Home  >  TopNews
Msc_Apr23 .
you can get e-magazine links on WhatsApp. Click here
Patents + Font Resize -

Health groups decry patent to US drug company Gilead Sciences for blockbuster hepatitis C drug sofosbuvir

Ramesh Shankar, Mumbai
Thursday, May 12, 2016, 08:00 Hrs  [IST]

The Delhi Patent Office's decision to accord patent to Gilead Sciences, a US-based multinational pharmaceutical company, for blockbuster hepatitis C (HCV) drug sofosbuvir in India has come in for severe criticism from the civil society organizations in the country as they fear that the decision will have far-reaching implications for access to affordable HCV treatment.

In direct contradiction to its earlier order dated January 13, 2015, the Delhi Patent Office on May 9, 2016 granted Gilead Sciences the patent for sofosbuvir (brand name Sovaldi) in India. An application for the same patent was first rejected in January 2015 for lacking inventiveness and novelty.   On May 9, however, the patent office dismissed all pre-grant oppositions and stated that it found “claimed compounds are novel, inventive and patentable under Patents Act”.

The pre-grant oppositions were filed by Sankalp Rehabilitiation Trust along with those filed by DNP+, I-MAK and three Indian generic companies--- Optimus, BDR Pharma and India Cares--- which were rejected by the Deputy Patent Controller of the Delhi Patent Office, Dr Rajesh Dixit following hearings held from February 23 to 25, 2016.  In the patent challenge, they argued that sofosbuvir was 'old science', and did not meet the standard needed for patenting in India.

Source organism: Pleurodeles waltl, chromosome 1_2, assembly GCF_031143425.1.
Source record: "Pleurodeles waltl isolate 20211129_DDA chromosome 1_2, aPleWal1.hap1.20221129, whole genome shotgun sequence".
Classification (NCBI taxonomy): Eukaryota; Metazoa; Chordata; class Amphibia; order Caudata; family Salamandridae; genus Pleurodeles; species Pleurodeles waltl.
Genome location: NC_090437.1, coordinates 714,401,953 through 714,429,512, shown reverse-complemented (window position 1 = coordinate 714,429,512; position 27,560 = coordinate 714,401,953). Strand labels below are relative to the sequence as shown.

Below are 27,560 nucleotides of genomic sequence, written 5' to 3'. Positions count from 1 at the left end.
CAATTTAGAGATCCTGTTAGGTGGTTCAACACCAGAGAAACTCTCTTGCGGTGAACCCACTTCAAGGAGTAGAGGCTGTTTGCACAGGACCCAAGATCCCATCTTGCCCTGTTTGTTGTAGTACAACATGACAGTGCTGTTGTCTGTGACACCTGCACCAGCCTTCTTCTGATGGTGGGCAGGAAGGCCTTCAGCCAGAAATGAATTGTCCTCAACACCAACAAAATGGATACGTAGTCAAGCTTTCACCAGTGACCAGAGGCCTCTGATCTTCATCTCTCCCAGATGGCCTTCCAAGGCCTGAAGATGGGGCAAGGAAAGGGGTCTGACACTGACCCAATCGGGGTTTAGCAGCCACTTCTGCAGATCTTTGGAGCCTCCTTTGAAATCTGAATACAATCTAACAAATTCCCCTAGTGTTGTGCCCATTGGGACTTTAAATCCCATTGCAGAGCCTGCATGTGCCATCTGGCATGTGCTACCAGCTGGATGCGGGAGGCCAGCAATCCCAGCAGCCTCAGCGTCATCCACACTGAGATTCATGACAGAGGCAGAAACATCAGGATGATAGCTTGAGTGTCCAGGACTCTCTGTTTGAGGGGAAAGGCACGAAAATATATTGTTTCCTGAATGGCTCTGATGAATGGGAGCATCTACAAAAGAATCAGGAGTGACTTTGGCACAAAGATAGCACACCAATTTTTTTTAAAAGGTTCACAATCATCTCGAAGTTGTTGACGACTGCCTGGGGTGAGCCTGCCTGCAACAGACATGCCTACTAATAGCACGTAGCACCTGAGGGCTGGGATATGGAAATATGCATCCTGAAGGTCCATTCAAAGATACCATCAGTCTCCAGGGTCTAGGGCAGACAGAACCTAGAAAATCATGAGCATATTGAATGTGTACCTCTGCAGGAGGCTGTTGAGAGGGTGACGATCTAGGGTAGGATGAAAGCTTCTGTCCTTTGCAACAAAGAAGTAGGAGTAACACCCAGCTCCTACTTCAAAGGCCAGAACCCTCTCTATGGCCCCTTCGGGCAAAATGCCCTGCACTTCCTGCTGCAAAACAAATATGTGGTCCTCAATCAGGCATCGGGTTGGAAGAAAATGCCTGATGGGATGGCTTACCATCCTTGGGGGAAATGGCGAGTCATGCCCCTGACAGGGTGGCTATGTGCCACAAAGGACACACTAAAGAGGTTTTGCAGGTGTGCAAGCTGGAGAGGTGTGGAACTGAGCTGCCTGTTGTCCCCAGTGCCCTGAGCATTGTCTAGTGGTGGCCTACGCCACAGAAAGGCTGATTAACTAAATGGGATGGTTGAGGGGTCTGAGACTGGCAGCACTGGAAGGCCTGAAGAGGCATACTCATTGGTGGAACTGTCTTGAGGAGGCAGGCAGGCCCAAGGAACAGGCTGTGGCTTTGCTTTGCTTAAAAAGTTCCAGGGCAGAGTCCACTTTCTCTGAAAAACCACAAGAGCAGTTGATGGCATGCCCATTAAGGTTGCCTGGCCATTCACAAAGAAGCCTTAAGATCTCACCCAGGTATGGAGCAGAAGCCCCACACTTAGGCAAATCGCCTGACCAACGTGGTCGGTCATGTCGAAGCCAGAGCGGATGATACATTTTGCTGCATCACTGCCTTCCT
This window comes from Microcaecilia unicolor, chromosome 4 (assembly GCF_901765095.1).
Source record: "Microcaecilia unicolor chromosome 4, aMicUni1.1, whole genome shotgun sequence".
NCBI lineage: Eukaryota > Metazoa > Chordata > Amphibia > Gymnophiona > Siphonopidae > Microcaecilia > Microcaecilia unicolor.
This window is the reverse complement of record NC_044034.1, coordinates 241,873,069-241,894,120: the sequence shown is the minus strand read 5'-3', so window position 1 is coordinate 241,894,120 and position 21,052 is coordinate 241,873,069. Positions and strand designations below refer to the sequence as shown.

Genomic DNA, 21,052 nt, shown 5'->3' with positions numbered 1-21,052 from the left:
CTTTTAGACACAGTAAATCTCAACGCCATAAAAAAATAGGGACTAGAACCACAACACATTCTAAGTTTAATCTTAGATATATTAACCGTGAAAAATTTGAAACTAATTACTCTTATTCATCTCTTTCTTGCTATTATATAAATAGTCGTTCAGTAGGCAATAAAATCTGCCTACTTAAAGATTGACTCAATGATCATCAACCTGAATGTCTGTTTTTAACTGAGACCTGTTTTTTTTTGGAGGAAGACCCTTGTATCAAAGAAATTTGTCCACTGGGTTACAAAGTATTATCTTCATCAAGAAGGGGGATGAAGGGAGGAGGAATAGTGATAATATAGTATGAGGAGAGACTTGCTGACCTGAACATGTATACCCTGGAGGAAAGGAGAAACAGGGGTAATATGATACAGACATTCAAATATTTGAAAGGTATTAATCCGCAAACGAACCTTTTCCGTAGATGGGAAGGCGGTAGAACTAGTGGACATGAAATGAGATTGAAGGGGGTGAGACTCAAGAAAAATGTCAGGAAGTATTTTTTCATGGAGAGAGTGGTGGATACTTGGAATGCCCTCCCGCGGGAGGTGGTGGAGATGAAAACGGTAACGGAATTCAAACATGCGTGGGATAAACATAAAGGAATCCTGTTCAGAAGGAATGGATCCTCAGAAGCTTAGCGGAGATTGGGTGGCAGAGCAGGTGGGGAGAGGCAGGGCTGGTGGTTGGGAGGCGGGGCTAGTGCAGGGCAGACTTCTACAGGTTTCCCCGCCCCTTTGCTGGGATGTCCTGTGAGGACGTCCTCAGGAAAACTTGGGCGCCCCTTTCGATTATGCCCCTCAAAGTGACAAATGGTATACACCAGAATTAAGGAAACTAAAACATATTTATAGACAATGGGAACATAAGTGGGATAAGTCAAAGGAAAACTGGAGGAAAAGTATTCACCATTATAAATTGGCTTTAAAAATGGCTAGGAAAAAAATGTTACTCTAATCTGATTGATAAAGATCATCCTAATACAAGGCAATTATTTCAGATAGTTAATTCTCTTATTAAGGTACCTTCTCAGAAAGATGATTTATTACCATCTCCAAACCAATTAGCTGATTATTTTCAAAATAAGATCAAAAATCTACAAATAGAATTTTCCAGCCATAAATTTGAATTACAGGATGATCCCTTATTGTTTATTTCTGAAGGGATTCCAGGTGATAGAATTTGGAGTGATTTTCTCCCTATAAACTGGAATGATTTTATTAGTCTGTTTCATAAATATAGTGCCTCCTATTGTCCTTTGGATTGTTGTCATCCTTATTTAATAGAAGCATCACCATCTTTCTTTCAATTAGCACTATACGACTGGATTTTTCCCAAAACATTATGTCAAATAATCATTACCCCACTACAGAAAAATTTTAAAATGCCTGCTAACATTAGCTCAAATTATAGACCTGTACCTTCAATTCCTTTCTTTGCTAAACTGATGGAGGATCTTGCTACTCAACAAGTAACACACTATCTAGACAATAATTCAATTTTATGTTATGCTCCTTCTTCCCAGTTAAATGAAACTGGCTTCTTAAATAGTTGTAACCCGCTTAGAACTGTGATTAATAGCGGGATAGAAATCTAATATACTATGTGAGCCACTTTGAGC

“This comes as a huge disappointment to us. We know there was a lot of pressure to grant the patent considering Gilead had already signed licensing deals with Indian companies but we hoped to knock off the patent,” said Eldred Tellis from Sankalp Rehabilitation Trust.

“Prima facie the order lacks legal reasoning but we need to examine it closely to chart out a future course of action. We will explore all options” said Anand Grover, Senior Counsel and Director, Lawyers Collective who appeared for Sankalp Rehabilitation Trust. “There are other patent applications pending on forms of sofosbuvir so it is important for us to stay on course and fight them out”, he added.

Sofosbuvir is priced excessively high in most high-income countries, around US$ 84,000 for a 12 week course of treatment in the US and US$ 76,000 in France putting considerable strain on national health budgets and forcing rationing of treatment to those who are most sick. In India, the same treatment costs around Rs. 20,000 under the generic versions of sofosbuvir.


* Name :     
* Email :    
  Website :  
Pharma live expo
Close Open
Copyright © 2023 Saffron Media Pvt. Ltd |